To initiate a challenge under the bid protest mechanism, the supplier makes a written complaint to the procuring entity in question within 10 days of the date the supplier knew or should have known of the basis for its complaint.  (If a supplier does not act within the 10 days, it forfeits its right to use the bid protest mechanism to address its complaint). 

The supplier and the procuring entity then have up to 20 days to consult with a view to arriving at a mutually satisfactory resolution of the complaint.

If consultations do not resolve the complaint, the supplier may, within 14 days of the end of consultations, write to request the appointment of an independent arbiter to adjudicate its complaint. (If the supplier does not act within the 14 days, it forfeits its right to proceed further under the bid protest mechanism).

The supplier’s written request must detail the factual grounds of its complaint along with any supporting documentation, the alleged violation of the NWPTA, and the remedy sought by the supplier. The request must also include the signed consent form in Schedule 7  and a financial deposit which represents an advance on the costs of the arbitration process that the supplier may be required to pay should the arbiter rule against the supplier.

The procuring entity then submits its written response within 14 days of the supplier’s letter.

The arbiter adjudicates the matter based solely on the written statements presented by both parties to the complaint. In normal circumstances, the arbiter issues a final report within 10 days of the last submission.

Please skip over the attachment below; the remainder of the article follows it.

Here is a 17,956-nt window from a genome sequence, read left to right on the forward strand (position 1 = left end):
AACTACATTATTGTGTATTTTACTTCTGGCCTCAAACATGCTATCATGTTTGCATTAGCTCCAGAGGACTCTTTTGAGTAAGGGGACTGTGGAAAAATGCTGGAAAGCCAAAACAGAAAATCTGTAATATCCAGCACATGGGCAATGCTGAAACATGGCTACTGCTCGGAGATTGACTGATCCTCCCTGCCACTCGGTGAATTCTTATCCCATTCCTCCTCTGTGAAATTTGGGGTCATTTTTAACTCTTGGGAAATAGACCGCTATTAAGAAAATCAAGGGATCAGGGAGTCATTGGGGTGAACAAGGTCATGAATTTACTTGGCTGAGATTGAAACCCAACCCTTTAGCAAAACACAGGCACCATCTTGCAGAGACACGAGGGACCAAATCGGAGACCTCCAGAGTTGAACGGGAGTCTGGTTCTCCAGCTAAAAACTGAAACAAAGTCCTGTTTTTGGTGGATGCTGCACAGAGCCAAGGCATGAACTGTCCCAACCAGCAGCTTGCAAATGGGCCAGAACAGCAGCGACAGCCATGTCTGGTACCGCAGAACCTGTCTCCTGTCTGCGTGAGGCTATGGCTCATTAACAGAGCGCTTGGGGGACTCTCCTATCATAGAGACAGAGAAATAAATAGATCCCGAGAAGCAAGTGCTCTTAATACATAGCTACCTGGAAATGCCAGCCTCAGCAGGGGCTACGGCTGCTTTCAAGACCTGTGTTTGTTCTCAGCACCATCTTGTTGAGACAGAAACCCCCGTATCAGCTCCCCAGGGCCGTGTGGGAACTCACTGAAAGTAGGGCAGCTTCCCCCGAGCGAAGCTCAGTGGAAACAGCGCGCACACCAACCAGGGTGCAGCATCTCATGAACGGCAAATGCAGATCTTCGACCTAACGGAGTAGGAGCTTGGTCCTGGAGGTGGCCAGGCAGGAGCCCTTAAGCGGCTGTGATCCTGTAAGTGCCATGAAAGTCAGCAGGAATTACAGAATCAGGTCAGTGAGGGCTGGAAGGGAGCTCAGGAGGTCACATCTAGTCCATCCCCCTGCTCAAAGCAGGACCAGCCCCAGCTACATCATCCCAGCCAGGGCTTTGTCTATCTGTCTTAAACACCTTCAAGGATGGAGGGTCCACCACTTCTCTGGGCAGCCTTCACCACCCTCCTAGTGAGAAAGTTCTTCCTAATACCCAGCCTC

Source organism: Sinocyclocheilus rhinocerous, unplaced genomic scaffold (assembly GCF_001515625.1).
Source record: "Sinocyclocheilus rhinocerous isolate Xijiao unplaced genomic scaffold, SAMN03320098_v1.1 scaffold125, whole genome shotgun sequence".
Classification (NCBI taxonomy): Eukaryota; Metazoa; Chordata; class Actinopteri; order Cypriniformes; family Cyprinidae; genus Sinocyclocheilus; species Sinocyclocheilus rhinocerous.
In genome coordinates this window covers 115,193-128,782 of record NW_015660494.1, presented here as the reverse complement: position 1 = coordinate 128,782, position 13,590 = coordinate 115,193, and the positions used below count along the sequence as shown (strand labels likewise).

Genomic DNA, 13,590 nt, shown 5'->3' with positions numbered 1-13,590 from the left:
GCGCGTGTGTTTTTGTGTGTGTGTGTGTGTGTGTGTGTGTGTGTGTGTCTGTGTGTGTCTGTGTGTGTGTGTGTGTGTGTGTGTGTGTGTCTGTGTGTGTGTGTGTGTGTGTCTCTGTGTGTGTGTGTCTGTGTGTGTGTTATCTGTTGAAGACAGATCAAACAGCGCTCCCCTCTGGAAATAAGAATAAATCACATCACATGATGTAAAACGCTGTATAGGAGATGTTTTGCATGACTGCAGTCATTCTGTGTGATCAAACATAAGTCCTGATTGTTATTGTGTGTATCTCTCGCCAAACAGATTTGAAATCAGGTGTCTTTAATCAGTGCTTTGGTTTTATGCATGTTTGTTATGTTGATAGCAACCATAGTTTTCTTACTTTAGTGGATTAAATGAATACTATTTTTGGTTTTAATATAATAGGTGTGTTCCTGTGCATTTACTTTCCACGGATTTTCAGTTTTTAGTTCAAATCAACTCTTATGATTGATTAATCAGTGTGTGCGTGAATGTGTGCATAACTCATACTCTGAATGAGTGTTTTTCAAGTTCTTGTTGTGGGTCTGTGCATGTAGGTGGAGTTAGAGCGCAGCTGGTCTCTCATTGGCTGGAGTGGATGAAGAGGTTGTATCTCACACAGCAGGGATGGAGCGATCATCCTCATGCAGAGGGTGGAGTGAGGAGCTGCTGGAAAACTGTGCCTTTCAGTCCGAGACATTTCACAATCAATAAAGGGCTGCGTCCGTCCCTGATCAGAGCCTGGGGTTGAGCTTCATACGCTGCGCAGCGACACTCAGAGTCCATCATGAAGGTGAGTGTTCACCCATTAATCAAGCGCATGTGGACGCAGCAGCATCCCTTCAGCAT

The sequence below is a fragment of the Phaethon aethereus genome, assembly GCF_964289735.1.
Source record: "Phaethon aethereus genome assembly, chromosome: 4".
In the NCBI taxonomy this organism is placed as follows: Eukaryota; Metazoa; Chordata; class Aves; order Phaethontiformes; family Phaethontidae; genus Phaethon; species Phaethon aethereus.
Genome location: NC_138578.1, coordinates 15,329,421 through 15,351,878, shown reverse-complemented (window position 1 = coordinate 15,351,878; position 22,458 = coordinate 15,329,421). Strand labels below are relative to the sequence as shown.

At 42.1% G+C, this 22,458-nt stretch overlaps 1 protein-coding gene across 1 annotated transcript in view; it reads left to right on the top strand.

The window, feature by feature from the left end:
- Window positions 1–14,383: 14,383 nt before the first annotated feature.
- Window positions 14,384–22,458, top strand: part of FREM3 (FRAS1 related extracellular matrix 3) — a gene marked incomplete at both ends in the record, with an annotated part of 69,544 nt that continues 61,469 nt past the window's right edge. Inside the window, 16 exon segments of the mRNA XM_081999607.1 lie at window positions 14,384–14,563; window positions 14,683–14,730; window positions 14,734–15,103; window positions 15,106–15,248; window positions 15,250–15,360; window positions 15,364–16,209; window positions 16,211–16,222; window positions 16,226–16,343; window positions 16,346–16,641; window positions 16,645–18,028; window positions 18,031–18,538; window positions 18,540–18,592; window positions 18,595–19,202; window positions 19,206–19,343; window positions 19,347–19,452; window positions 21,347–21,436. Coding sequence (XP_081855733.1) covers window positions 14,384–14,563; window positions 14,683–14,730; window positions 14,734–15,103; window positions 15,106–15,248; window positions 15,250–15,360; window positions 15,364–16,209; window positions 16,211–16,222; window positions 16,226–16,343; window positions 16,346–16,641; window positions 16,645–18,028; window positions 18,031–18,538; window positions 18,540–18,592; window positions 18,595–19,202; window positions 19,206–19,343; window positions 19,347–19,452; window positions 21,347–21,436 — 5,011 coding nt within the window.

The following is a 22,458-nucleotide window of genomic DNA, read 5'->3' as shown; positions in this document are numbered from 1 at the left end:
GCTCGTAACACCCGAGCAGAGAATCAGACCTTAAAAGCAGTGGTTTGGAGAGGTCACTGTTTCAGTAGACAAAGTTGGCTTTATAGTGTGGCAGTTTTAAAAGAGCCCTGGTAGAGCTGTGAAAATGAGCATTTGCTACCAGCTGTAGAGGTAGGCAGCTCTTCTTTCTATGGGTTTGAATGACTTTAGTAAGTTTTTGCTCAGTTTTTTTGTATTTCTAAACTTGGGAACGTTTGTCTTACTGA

The arbiter’s report will contain: findings of fact; a determination as to whether the procurement was consistent with the NWPTA; if applicable, possible recommendations as to how a procuring entity can bring itself into compliance; and a determination of which party to the complaint pays for the cost of the complaint process (up to a maximum of $50,000).  The arbiter may also order the procuring entity to reimburse the supplier for its costs of preparing a bid for the procurement that is the subject of the challenge (up to a maximum of $50,000).    

Please note that the following are not subject to the Bid Protest Mechanism until:

January 1, 2019 for procurements by Manitoba. Crown corporations, government-owned commercial enterprises and other entities that are owned or controlled by the government through ownership interest; regional; local; district or other forms of municipal government; school divisions or publicly funded academic, health and social service entities, as well as any corporation owned or controlled by one or more of the preceding entities.

The ability of Manitoba vendors to use the bid protest mechanism, with respect to the procurements of the other three Parties, comes into effect when Manitoba’s corresponding government entities become subject to procurement obligations. In other words when Manitoba’s MASH entities become subject to the procurement rules of the NWPTA on January 1, 2019, Manitoba vendors will be able to challenge MASH procurements in the other three provinces.

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